One function of the hyphen is to prevent misreading. For example, the shortened form of the noun meaning “an enterprise or organization owned by and operated for the benefit of those using its services” is co-op, to distinguish it from the English word coop: “a cage or small enclosure for poultry or other small animals.”
Co-op is a shortening of the word spelled co-operative in the OED, but cooperative in Merriam-Webster.
The Oxford English Dictionary and Merriam-Webster agree some of the time, but generally speaking, the OED is more likely than M-W to hyphenate. Here are some examples:
According to The Chicago Manual of Style, compounds formed with prefixes are closed, whether they are nouns, verbs, adjectives, or adverbs. For example:
Note: The Word spell-checker suggests Neo-Platonism, but the OED and Merriam-Webster Unabridged give Neoplatonism.
A hyphen is used when the prefix precedes a capitalized word or a numeral:
A hyphen is used to avoid misreading when the prefix ends with the same letter that begins the word element that follows:
anti-intellectual (not antiintellectual)
pre-emptory (not preemptory)
When it comes to hyphens, authorities do not always agree. The best practice is to adopt a style guide or dictionary and follow its recommendations.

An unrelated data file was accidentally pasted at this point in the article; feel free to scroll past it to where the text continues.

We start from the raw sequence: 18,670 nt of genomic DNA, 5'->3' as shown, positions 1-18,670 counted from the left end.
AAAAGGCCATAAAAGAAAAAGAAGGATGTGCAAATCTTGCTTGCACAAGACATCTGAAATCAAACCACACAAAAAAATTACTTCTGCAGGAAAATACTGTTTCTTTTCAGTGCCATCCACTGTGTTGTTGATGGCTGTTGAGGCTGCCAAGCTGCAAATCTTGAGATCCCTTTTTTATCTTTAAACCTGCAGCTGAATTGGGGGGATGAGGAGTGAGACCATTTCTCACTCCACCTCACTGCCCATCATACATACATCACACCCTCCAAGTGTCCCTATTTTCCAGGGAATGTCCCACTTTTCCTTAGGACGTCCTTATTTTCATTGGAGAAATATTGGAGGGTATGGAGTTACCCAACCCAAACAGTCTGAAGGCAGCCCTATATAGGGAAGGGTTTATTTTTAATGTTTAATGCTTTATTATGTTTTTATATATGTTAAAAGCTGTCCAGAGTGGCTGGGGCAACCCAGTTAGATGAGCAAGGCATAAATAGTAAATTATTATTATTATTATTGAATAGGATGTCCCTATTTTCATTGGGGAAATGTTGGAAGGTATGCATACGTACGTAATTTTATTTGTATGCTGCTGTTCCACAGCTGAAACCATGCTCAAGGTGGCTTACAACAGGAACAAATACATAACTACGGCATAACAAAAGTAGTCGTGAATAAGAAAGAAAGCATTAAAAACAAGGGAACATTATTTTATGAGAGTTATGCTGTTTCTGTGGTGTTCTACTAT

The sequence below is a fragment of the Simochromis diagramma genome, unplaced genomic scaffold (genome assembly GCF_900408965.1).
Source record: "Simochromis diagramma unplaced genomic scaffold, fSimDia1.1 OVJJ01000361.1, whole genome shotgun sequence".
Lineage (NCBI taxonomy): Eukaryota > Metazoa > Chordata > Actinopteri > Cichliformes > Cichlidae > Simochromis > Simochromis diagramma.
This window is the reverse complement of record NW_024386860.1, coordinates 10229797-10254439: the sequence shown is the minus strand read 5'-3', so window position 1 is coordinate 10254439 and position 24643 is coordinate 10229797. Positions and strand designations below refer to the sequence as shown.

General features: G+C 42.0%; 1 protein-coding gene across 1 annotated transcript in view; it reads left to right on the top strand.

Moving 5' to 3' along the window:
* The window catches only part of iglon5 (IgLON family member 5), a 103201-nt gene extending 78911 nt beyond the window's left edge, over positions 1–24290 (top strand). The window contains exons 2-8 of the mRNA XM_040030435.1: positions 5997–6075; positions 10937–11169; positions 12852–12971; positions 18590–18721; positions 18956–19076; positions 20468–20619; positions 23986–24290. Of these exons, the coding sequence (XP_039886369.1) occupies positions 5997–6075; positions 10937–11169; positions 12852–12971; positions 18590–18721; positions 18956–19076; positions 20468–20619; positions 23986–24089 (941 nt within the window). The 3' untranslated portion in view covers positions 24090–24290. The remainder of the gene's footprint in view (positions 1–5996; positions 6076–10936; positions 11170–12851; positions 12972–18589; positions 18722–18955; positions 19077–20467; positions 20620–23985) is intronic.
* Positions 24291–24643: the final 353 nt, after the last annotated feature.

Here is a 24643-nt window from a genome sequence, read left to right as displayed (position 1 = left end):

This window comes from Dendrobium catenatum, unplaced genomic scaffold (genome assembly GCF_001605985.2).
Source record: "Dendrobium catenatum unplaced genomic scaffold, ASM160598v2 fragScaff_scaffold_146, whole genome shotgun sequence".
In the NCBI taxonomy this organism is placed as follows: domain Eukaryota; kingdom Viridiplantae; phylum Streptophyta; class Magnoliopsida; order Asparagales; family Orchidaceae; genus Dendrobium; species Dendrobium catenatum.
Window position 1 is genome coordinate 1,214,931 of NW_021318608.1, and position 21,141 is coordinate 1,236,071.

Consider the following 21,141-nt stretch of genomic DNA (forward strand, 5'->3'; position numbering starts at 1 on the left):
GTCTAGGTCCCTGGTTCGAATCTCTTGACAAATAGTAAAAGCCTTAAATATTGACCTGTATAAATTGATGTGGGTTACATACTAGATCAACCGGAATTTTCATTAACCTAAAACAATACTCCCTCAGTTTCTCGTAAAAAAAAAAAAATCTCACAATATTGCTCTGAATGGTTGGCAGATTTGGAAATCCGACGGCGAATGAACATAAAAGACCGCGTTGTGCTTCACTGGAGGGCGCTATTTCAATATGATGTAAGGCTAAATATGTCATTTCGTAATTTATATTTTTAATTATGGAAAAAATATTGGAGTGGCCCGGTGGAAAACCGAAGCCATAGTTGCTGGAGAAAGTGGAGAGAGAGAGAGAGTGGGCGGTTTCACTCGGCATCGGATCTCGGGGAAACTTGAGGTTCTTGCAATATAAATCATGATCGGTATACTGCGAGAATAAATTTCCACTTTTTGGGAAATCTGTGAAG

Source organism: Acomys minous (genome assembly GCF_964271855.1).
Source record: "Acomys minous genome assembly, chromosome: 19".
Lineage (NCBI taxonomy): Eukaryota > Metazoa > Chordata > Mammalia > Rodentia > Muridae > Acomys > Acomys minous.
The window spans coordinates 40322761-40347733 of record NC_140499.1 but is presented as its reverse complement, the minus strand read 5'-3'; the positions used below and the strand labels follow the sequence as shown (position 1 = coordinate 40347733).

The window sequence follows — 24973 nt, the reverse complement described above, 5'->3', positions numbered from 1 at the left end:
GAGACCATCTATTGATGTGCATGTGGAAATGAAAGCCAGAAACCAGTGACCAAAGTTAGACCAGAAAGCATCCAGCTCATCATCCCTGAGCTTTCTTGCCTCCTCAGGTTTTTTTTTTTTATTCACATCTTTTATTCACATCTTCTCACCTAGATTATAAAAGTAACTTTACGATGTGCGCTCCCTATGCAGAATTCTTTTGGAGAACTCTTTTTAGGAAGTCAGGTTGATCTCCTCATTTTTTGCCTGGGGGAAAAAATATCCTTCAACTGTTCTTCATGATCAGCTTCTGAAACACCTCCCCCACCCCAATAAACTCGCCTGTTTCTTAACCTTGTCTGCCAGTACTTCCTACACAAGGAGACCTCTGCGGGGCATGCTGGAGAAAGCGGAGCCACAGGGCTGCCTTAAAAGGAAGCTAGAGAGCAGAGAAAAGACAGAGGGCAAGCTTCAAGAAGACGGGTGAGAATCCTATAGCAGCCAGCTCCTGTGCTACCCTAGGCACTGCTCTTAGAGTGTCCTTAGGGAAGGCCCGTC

4 thoughts on “Punctuation Review #4: Hyphenating with Prefixes”
It’s funny, whenever you mention Word’s spell checker it always seems to be situations where Word gets it wrong! I’m not a fan of Word; this is just more grist for my mill. 🙂
One of mine is resent (bitter feeling) as opposed to re-sent (send again). Not sure what the official rule is, but hyphen avoids the confusion.
The one that always throws me is ‘coworker’ . I always read it as someone who orks cows.
Co-worker makes thing a lot clearer to my feeble self.
@Artie: Totally agree; that has orked me forever.
@Maeve: I’m generally not skimpy in my use of hyphens, for purposes of reader comprehension and pronunciation. As far as some of your other examples, I would be OK with at least hyphenating when there are too many vowels (or maybe consonants, although I can’t think of an example) in a row. So, “coauthor” has 3 vowels in a row there. Too many; needs a hyphen. In the medical world, there are intra-abdominal, intra-atrial and intra-articular, but intracranial is fine as is. I have a “problem” (or would that be an “issue”?) with the phrase “instent restenosis,” which I prefer to type as “in-stent re-stenosis,” which is a condition of recurrent stenosis (narrowing) of a blood vessel (usually coronary artery) that already has a vascular stent in place. “Instent” just looks wrong, as if someone misspelled instant. And “restenosis” looks as if it should be pronounced “RES-ten-O-sis,” but it is “REE-sten-O-sis.” So yes, to avoid confusion, I generally am pretty liberal with hyphens.